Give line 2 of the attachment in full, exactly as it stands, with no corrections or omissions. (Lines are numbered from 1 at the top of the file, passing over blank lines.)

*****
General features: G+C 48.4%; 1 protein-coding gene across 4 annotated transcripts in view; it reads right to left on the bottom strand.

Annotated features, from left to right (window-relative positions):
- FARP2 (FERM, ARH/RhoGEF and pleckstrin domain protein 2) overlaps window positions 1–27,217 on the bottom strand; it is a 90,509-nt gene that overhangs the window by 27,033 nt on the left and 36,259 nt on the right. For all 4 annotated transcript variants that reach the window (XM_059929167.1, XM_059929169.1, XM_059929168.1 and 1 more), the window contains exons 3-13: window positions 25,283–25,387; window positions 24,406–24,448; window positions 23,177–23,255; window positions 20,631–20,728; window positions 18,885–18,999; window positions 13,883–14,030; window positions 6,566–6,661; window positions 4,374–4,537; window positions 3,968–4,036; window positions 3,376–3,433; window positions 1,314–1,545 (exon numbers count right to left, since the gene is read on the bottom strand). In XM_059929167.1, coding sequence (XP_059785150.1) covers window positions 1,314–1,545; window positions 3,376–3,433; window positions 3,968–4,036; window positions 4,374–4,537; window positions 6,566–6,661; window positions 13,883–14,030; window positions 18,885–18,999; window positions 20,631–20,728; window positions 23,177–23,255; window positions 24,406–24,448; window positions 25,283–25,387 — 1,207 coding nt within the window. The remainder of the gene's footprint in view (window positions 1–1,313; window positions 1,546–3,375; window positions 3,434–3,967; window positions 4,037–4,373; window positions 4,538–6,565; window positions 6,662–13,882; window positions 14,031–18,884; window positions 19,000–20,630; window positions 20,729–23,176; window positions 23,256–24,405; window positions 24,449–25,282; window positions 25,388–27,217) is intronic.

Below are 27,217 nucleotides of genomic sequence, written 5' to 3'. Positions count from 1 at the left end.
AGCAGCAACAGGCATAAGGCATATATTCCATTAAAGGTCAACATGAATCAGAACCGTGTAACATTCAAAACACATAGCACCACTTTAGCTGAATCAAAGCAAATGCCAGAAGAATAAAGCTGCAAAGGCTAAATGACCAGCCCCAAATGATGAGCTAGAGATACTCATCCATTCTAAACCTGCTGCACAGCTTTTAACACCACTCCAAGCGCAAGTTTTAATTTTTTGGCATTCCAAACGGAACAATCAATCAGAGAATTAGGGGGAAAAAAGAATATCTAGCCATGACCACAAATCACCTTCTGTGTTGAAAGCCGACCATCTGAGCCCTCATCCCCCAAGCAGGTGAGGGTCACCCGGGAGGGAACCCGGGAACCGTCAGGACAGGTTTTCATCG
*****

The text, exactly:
Annotated features, from left to right (window-relative positions):